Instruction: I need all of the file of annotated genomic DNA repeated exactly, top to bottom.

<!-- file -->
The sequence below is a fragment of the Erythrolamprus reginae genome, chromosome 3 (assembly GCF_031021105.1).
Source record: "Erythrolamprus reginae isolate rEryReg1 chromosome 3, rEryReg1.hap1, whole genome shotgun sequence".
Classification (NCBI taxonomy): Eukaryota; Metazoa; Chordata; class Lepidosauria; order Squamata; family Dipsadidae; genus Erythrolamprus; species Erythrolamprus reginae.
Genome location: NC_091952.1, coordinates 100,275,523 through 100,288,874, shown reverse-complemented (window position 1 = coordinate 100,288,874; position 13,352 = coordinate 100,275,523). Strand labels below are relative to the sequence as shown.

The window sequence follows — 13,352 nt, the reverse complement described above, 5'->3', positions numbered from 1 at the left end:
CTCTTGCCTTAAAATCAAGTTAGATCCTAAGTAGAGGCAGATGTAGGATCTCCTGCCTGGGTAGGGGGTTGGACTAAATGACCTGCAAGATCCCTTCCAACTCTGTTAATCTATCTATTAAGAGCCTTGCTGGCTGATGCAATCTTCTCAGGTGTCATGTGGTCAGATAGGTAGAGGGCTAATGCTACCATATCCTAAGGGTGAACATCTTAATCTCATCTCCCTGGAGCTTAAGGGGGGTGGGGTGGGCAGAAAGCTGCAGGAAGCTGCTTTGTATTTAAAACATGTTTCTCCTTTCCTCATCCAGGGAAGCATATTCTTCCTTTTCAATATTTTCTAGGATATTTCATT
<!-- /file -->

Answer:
The sequence below is a fragment of the Erythrolamprus reginae genome, chromosome 3 (assembly GCF_031021105.1).
Source record: "Erythrolamprus reginae isolate rEryReg1 chromosome 3, rEryReg1.hap1, whole genome shotgun sequence".
Classification (NCBI taxonomy): Eukaryota; Metazoa; Chordata; class Lepidosauria; order Squamata; family Dipsadidae; genus Erythrolamprus; species Erythrolamprus reginae.
Genome location: NC_091952.1, coordinates 100,275,523 through 100,288,874, shown reverse-complemented (window position 1 = coordinate 100,288,874; position 13,352 = coordinate 100,275,523). Strand labels below are relative to the sequence as shown.

The window sequence follows — 13,352 nt, the reverse complement described above, 5'->3', positions numbered from 1 at the left end:
CTCTTGCCTTAAAATCAAGTTAGATCCTAAGTAGAGGCAGATGTAGGATCTCCTGCCTGGGTAGGGGGTTGGACTAAATGACCTGCAAGATCCCTTCCAACTCTGTTAATCTATCTATTAAGAGCCTTGCTGGCTGATGCAATCTTCTCAGGTGTCATGTGGTCAGATAGGTAGAGGGCTAATGCTACCATATCCTAAGGGTGAACATCTTAATCTCATCTCCCTGGAGCTTAAGGGGGGTGGGGTGGGCAGAAAGCTGCAGGAAGCTGCTTTGTATTTAAAACATGTTTCTCCTTTCCTCATCCAGGGAAGCATATTCTTCCTTTTCAATATTTTCTAGGATATTTCATT